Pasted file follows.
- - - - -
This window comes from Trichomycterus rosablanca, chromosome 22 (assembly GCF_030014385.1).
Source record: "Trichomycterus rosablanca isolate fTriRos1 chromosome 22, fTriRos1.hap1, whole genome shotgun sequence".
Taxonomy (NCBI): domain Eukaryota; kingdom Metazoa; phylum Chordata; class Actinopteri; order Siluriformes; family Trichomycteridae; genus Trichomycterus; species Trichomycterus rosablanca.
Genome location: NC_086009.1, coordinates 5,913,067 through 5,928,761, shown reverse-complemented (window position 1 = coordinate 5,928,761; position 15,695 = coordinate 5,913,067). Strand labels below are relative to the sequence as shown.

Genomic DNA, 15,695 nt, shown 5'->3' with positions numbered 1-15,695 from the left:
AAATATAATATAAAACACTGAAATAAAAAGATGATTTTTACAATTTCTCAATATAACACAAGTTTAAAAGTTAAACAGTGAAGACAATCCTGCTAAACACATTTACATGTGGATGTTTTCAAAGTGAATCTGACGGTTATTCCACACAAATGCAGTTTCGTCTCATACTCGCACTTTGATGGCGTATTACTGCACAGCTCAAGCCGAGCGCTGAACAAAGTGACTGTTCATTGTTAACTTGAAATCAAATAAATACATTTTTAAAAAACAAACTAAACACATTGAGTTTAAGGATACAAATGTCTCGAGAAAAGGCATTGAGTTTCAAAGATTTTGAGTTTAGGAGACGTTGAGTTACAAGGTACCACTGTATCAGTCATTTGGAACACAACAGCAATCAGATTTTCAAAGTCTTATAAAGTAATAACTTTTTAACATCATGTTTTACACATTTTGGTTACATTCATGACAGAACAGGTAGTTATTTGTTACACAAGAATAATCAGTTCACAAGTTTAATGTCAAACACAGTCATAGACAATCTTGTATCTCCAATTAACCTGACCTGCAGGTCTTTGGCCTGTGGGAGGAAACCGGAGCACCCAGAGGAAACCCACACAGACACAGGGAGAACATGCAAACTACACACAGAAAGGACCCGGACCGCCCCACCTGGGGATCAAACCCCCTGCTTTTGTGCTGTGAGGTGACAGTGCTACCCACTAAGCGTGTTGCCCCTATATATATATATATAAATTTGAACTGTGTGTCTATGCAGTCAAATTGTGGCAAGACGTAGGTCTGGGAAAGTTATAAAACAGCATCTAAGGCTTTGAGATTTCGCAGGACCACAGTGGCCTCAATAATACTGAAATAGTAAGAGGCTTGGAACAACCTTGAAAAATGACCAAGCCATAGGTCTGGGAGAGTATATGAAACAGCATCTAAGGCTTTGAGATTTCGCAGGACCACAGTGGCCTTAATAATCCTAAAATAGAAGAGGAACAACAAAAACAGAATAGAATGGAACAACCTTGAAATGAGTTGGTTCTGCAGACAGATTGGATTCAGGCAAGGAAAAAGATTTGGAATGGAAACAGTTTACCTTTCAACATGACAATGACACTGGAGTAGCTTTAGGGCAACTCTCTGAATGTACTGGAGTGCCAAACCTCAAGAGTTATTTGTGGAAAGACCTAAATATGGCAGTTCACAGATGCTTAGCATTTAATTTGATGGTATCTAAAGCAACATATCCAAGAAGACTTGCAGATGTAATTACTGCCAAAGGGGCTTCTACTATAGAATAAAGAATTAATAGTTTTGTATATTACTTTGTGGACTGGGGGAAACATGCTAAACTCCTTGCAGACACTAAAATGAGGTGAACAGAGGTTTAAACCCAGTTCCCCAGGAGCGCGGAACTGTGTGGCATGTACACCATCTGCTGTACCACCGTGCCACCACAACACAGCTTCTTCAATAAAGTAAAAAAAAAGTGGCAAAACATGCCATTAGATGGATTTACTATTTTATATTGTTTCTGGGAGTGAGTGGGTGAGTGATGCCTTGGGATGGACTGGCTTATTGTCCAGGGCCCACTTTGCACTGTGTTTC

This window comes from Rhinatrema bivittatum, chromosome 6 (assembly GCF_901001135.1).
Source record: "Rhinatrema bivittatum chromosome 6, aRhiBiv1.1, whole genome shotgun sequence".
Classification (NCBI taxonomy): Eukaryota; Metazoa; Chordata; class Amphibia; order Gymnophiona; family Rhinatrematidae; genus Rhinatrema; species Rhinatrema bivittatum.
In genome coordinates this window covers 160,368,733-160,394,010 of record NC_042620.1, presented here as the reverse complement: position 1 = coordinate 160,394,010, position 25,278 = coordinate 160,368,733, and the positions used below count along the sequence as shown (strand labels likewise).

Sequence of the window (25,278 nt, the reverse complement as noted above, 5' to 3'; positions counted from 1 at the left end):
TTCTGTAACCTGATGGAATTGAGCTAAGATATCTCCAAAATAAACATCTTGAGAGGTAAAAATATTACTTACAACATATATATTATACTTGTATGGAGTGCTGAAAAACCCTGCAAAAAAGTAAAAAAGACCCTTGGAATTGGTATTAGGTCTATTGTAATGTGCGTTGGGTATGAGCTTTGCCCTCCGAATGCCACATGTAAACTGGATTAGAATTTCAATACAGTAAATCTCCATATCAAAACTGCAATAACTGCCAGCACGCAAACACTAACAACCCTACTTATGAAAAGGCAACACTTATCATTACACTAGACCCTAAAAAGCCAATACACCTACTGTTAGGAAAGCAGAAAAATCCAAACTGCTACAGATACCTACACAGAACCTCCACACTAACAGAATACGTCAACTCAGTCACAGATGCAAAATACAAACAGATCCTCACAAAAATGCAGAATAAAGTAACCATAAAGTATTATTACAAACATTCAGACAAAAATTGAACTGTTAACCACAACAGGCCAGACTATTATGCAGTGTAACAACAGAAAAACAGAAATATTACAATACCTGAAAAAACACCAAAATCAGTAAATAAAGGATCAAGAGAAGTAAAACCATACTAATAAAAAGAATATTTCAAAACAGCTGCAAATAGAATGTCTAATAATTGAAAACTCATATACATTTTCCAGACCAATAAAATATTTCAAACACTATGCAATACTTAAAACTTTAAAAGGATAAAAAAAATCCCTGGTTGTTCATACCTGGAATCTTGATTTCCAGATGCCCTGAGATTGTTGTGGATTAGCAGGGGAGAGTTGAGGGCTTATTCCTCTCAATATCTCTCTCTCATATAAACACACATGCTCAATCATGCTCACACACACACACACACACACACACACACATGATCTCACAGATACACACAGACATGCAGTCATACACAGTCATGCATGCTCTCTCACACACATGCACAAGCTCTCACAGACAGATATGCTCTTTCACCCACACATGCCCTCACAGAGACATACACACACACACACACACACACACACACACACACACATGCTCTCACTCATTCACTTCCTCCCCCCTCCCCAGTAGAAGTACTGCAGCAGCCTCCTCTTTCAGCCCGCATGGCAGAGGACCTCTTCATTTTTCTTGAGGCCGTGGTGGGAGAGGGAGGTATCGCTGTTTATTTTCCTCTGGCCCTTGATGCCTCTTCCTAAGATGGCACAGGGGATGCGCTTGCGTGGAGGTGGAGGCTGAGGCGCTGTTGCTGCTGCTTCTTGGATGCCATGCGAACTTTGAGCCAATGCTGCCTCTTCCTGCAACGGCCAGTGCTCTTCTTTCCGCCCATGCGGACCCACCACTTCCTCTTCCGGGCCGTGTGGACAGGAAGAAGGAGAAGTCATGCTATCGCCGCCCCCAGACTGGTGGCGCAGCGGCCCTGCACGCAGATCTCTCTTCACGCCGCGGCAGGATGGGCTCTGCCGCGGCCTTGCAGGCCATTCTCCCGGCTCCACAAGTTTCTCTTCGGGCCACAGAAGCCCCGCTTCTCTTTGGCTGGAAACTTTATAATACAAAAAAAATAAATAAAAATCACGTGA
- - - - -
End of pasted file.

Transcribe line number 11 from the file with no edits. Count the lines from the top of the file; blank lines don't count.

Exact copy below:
Sequence of the window (25,278 nt, the reverse complement as noted above, 5' to 3'; positions counted from 1 at the left end):